Edited by Irna, 29 April 2013 - 03:53 PM.


#427    mstower

mstower

    Alien Embryo

  • Member
  • Pip
  • 118 posts
  • Joined:22 Apr 2013

Posted 29 April 2013 - 04:31 PM

View PostScott Creighton, on 29 April 2013 - 01:41 PM, said:

Try thinking.

Try it yourself.

You’re making a claim about the writer which the writer explicitly disavowed.  Again:

Quote

. . . The writer of this article is not sufficiently acquainted with the earlier parts of his life to give a correct history of it. . . .

And Creighton, the family may have had other things on their minds than talking to a reporter.

M.


#428    Irna

Irna

    Ectoplasmic Residue

  • Member
  • Pip
  • 126 posts
  • Joined:27 Jun 2006
  • Gender:Not Selected

Posted 29 April 2013 - 04:41 PM

View PostScott Creighton, on 29 April 2013 - 10:08 AM, said:

SC: Who was making “slanderous” allegations against Howard-Vyse and what was the precise nature of this “slander”? He doesn’t say.

You should read Howard Vyse entirely: you would have found the answer.
See Volume 2, page 152 to 176.

And before you use this material in further smearing of Howard Vyse's personality, try to remember that Caviglia himself was not a saint: none of these early "egyptologists", in fact explorers, adventurers, collectors and treasure hunters, was.


#429    mstower

mstower

    Alien Embryo

  • Member
  • Pip
  • 118 posts
  • Joined:22 Apr 2013

Posted 29 April 2013 - 04:44 PM

View PostScott Creighton, on 28 April 2013 - 10:07 AM, said:

A number of years ago my brother-in-law won an award for designing a bridge over the river Clyde in Glasgow, Scotland. The competition was run by his university department. A number of years later, a new bridge was built over the River Clyde. It wasn’t my brother-in-law’s design that was ultimately built. But he is still very proud of his design award. . . .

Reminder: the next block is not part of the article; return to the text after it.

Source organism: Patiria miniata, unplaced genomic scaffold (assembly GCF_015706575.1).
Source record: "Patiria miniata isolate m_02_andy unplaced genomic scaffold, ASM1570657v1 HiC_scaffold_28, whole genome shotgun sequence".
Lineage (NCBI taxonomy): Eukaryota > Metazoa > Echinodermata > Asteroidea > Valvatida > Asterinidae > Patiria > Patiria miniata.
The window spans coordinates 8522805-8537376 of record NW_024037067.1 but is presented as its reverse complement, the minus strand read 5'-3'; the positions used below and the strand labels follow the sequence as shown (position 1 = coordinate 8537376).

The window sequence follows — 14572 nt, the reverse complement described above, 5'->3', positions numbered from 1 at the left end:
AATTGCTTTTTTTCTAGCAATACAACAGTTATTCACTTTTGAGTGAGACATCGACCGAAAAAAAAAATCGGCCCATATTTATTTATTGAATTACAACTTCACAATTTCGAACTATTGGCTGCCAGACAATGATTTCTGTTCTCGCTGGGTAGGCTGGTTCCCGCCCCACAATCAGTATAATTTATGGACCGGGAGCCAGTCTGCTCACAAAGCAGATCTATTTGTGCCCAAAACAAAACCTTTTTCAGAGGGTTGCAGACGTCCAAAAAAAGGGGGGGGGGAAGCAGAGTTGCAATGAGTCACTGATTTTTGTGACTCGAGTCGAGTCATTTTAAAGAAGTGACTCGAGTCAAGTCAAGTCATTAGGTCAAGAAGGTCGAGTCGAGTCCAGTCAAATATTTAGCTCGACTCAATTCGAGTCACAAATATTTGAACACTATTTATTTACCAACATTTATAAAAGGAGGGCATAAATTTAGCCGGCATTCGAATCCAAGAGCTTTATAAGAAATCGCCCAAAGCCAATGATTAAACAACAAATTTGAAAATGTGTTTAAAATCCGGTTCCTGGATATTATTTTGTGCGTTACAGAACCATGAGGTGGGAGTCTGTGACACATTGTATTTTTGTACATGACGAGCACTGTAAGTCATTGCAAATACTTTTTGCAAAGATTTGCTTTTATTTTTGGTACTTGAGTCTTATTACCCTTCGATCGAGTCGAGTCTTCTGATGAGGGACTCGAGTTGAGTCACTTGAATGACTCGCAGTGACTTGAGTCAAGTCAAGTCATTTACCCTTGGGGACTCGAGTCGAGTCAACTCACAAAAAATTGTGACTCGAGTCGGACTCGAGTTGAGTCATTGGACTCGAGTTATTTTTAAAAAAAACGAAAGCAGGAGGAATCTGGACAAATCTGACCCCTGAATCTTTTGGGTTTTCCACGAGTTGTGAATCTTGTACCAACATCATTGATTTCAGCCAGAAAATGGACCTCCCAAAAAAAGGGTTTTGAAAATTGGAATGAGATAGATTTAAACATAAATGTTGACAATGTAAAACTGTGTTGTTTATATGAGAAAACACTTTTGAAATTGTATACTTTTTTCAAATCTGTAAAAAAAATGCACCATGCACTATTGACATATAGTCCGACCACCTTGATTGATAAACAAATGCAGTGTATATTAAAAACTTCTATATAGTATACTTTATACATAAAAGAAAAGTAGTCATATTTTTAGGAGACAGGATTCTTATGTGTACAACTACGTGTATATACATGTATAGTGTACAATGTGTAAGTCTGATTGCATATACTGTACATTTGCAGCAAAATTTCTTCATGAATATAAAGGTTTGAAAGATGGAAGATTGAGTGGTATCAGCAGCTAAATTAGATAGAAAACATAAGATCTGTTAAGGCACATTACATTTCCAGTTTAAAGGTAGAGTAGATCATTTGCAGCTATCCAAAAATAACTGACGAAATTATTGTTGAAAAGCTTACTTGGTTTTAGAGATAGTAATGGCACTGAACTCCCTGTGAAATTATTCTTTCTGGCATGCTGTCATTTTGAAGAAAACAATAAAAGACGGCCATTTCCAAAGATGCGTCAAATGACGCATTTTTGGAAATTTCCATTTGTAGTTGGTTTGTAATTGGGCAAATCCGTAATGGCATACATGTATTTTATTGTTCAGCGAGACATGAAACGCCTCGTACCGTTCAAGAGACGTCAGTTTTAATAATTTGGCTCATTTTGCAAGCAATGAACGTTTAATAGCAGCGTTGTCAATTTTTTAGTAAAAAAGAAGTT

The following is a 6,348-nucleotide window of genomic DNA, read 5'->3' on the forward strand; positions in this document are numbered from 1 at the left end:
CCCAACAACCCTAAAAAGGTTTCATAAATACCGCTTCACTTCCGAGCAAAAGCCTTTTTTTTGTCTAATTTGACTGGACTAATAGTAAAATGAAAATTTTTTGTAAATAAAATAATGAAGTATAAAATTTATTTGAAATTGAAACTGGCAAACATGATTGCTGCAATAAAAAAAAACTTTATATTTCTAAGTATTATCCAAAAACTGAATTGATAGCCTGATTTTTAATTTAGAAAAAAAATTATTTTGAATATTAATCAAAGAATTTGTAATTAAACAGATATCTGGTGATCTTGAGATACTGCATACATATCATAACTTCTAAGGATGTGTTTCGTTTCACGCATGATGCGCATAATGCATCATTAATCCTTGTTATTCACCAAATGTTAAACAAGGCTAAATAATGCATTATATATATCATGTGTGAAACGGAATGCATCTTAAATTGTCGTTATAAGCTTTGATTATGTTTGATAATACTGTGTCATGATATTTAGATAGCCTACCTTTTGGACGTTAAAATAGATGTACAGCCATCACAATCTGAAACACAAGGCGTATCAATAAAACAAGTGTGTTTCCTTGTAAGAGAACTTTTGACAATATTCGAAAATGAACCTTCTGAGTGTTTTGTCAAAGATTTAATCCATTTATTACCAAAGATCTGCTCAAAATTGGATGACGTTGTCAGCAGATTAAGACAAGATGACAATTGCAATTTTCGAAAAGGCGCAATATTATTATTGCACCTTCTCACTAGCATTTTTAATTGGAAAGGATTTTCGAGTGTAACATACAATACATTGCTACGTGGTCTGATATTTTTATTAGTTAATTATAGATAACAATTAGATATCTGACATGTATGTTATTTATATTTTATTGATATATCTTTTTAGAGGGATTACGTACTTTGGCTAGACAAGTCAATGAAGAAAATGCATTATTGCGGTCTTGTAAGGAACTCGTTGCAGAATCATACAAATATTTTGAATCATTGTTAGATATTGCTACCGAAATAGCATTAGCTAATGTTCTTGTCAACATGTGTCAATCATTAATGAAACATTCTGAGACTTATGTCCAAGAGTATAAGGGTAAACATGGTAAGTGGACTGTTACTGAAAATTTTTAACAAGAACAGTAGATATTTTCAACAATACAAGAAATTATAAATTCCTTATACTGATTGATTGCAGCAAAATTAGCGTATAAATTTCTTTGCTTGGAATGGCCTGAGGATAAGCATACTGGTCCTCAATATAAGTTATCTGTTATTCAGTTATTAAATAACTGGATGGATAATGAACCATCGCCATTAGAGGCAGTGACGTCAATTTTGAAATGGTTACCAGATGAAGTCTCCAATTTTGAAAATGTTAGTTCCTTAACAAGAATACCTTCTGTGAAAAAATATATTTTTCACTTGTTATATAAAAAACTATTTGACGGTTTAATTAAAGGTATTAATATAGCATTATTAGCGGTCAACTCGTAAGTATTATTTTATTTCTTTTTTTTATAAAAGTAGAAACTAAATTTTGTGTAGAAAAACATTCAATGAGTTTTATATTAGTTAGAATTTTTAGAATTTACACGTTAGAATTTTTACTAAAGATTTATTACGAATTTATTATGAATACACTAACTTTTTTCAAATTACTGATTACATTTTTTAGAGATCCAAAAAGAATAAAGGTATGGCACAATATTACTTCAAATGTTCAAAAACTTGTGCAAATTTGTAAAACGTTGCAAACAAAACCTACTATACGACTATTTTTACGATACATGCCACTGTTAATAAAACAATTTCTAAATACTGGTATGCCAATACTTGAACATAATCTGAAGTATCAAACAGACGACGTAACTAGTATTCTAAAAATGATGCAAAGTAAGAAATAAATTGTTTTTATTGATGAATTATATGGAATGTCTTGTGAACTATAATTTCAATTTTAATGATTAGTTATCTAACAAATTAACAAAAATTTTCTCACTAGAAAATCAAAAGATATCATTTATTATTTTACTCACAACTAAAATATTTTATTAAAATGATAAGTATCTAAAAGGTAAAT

He kept it, then?

So where’s Humphries Brewer’s prize (as per his daughter, Mary Humphries Christie née Brewer) or decoration (as per his eldest son, William Marchant Brewer)?

Surely it would be an important family heirloom?

Where, for that matter, is his certificate from the University of Berlin?  Surely that would be kept, if a bunch of old letters was?

M.


#430    mstower

mstower

    Alien Embryo

  • Member
  • Pip
  • 118 posts
  • Joined:22 Apr 2013

Posted 29 April 2013 - 04:51 PM

View Postmstower, on 27 April 2013 - 01:30 PM, said:

Following up Creighton’s helpful indication that the Fulton History site has added the Watkins Express, I find there is more about Humphries Brewer and that bridge:

http://fultonhistory...1866 - 0309.pdf

It is of course possible that Humphries Brewer, through the connections established at Box, found work in some capacity on the project—but there is no corroboration of this, and plainly the family legend credits him with far more.

M.

Which prompted me to place the reports in chronological order:

Quote

Presumable source: Humphries Brewer himself?

Document: Watkins Express, Thu 6 Aug 1865

The Engineer and General Superintendent of the Mines is Mr. Humphrey [sic] Brewer, who lives in a large white house on a knoll near by.  He is an Englishman by birth, and was an Assistant Engineer in the construction of a Suspension Bridge over the broad waters of the Danube. . . .